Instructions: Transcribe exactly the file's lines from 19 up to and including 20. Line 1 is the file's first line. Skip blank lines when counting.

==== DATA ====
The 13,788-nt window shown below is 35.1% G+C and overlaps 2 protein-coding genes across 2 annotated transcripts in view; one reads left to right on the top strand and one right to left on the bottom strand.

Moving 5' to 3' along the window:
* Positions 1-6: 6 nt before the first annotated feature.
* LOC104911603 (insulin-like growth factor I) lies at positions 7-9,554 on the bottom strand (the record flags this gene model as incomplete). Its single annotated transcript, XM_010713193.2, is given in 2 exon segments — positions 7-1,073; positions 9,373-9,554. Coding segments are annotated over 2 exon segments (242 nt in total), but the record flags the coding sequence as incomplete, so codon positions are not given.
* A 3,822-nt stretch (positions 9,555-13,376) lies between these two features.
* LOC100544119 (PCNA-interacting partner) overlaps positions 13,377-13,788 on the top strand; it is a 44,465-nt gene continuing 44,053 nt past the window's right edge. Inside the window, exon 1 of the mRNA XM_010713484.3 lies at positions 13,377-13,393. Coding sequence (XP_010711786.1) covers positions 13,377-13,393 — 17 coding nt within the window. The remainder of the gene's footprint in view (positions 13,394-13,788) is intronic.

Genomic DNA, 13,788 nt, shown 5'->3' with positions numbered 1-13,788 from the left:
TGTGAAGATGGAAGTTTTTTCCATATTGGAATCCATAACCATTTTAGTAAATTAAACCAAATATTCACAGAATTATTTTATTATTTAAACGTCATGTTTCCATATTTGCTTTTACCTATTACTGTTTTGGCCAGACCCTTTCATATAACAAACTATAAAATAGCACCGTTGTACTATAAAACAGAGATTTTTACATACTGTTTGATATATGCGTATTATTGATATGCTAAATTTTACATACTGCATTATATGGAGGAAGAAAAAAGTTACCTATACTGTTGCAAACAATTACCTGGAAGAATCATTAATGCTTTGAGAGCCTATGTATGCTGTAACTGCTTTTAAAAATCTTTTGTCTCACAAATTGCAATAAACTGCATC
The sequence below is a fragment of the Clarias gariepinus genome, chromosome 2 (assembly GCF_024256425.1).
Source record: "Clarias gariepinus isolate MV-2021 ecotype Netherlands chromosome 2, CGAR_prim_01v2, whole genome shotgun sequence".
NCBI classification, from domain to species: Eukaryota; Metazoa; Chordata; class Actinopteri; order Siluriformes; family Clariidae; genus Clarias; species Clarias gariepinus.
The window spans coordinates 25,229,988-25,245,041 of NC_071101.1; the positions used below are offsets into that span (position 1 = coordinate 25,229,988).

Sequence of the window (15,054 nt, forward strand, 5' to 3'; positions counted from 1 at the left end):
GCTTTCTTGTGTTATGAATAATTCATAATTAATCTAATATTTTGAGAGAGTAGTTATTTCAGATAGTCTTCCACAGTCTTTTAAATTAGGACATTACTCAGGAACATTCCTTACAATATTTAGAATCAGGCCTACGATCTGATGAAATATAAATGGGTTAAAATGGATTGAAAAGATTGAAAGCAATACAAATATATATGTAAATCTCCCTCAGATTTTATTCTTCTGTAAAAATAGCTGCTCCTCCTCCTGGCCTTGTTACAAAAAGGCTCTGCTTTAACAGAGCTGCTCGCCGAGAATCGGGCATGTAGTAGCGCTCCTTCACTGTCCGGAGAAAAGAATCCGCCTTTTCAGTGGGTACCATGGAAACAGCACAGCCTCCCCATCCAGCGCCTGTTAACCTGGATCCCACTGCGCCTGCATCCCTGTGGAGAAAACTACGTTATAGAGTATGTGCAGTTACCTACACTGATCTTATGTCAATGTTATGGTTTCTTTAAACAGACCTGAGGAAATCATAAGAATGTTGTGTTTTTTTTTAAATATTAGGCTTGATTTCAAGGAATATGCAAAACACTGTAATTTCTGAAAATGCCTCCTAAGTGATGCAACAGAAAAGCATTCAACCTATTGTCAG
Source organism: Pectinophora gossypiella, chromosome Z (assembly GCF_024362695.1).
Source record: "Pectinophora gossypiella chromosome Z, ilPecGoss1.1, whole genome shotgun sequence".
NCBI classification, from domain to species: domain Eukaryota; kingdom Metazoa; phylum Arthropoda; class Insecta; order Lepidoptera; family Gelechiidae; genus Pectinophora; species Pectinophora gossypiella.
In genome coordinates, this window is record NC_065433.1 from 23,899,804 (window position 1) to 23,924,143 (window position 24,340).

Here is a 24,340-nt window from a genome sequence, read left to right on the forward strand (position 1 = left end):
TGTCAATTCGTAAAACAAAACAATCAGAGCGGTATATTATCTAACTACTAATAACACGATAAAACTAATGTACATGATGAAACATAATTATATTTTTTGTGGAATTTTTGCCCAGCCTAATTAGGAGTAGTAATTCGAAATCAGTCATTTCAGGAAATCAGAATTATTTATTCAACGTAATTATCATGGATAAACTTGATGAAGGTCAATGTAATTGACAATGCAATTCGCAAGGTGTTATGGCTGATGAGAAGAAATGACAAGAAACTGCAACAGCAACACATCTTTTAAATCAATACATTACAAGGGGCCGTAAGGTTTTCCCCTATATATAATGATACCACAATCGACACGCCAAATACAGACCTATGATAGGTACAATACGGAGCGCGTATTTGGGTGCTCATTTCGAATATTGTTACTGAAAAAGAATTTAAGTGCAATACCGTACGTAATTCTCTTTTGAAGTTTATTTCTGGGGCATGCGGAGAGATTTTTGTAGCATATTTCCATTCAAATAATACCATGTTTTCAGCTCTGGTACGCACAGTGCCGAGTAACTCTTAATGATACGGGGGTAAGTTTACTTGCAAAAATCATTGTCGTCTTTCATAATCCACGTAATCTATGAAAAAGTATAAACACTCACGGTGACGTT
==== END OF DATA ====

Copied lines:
Here is a 24,340-nt window from a genome sequence, read left to right on the forward strand (position 1 = left end):
TGTCAATTCGTAAAACAAAACAATCAGAGCGGTATATTATCTAACTACTAATAACACGATAAAACTAATGTACATGATGAAACATAATTATATTTTTTGTGGAATTTTTGCCCAGCCTAATTAGGAGTAGTAATTCGAAATCAGTCATTTCAGGAAATCAGAATTATTTATTCAACGTAATTATCATGGATAAACTTGATGAAGGTCAATGTAATTGACAATGCAATTCGCAAGGTGTTATGGCTGATGAGAAGAAATGACAAGAAACTGCAACAGCAACACATCTTTTAAATCAATACATTACAAGGGGCCGTAAGGTTTTCCCCTATATATAATGATACCACAATCGACACGCCAAATACAGACCTATGATAGGTACAATACGGAGCGCGTATTTGGGTGCTCATTTCGAATATTGTTACTGAAAAAGAATTTAAGTGCAATACCGTACGTAATTCTCTTTTGAAGTTTATTTCTGGGGCATGCGGAGAGATTTTTGTAGCATATTTCCATTCAAATAATACCATGTTTTCAGCTCTGGTACGCACAGTGCCGAGTAACTCTTAATGATACGGGGGTAAGTTTACTTGCAAAAATCATTGTCGTCTTTCATAATCCACGTAATCTATGAAAAAGTATAAACACTCACGGTGACGTT